@

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@

The address operator @ returns the address of an identifier that is associated with an address (usually a variable or routine, but also a label).

Normally, the value @ returns is an untyped pointer. If you are handling pointers a lot, and want to mitigate issues with passing references of wrong type's target, you have use the directive {$typedaddress on}.

Here some example to demonstrate, what produces with untyped pointers valid and functional code, but semantically outputs an erroneous result:

  1. program untypedAddressDemo(input, output, stderr);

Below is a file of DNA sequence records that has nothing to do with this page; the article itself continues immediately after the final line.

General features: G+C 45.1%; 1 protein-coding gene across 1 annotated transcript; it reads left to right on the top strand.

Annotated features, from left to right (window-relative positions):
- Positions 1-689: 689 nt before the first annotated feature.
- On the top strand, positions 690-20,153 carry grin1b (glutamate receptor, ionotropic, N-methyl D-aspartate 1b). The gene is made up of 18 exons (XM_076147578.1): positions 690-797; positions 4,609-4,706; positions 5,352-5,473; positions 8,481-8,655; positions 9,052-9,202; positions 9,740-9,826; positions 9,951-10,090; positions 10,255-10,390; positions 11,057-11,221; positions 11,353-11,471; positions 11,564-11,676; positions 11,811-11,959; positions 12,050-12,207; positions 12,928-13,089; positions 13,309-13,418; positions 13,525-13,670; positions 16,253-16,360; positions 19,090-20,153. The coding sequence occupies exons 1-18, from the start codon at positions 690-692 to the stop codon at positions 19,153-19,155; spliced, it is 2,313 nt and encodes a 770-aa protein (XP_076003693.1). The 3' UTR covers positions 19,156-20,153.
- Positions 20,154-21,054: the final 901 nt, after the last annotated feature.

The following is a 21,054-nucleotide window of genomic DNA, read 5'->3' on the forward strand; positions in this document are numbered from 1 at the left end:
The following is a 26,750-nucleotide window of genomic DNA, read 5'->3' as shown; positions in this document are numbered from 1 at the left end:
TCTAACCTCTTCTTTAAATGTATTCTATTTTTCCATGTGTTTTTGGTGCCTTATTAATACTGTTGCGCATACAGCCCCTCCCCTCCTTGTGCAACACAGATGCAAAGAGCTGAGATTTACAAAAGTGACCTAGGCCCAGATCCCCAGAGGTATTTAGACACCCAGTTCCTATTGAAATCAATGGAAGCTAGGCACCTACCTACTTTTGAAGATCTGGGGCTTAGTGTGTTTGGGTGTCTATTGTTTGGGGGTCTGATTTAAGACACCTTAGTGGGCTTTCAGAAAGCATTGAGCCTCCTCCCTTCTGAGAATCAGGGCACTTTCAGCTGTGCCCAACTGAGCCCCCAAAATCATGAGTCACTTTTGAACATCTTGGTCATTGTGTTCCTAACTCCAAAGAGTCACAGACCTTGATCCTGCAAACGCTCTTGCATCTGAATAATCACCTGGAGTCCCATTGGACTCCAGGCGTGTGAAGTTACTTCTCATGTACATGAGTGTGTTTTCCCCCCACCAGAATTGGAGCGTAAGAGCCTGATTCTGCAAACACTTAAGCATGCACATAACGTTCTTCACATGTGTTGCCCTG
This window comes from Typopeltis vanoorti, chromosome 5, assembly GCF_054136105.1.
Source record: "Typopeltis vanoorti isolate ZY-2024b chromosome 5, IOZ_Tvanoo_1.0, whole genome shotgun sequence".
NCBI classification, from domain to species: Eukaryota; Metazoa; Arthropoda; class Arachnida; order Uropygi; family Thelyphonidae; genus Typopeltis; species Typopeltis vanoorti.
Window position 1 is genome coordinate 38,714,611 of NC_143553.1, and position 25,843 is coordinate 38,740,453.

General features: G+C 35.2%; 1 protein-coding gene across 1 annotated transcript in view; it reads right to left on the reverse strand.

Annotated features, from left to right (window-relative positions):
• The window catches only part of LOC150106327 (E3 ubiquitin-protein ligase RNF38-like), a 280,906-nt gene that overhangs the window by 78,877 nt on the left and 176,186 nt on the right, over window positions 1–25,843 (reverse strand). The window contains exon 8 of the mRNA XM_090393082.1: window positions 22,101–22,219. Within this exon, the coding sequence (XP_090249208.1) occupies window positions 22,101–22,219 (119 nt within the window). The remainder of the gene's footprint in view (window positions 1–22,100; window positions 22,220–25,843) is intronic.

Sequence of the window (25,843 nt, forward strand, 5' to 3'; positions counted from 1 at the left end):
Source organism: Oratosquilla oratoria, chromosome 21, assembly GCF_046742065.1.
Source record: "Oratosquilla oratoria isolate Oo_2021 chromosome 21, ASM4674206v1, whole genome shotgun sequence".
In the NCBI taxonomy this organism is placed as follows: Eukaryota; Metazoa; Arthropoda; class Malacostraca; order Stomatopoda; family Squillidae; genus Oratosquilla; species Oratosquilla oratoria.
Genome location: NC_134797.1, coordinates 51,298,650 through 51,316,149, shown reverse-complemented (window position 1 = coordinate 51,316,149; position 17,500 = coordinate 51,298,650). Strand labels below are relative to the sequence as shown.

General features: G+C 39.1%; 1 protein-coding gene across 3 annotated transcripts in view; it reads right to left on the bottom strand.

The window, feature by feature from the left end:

2.  
  3. procedure incrementIntByRef(const ref: PByte);
  4. begin
  5. 	inc(ref^);
  6. end;
  7.  
  8. var
  9. 	foo: integer;
  10. begin
  11. 	foo := -1;
  12. 	incrementIntByRef(@foo);
  13. 	writeLn(foo);
  14. end.

It was intended, that 0 (zero) gets printed, but the program prints -256 instead. With {$typedaddress on} compilation fails with an incompatible type error. You usually want the latter behavior (compile-time failure) instead of wasting time with hours of debugging.

other remarks

  • In ASCII the character @ (AT sign): has the value 64.

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navigation bar: topic: Pascal symbols
single characters

+ (plus)  •  - (minus)  •  * (asterisk)  •  / (slash)
= (equal)  •  > (greater than)  •  < (less than)
. (period)  •  : (colon)  •  ; (semi colon)
^ (hat)  •  @ (at)  •  $ (dollar sign)  •  & (ampersand)

character pairs

<> (not equal)  •  := (becomes)  •  >< (symmetric difference)  •  // (double slash)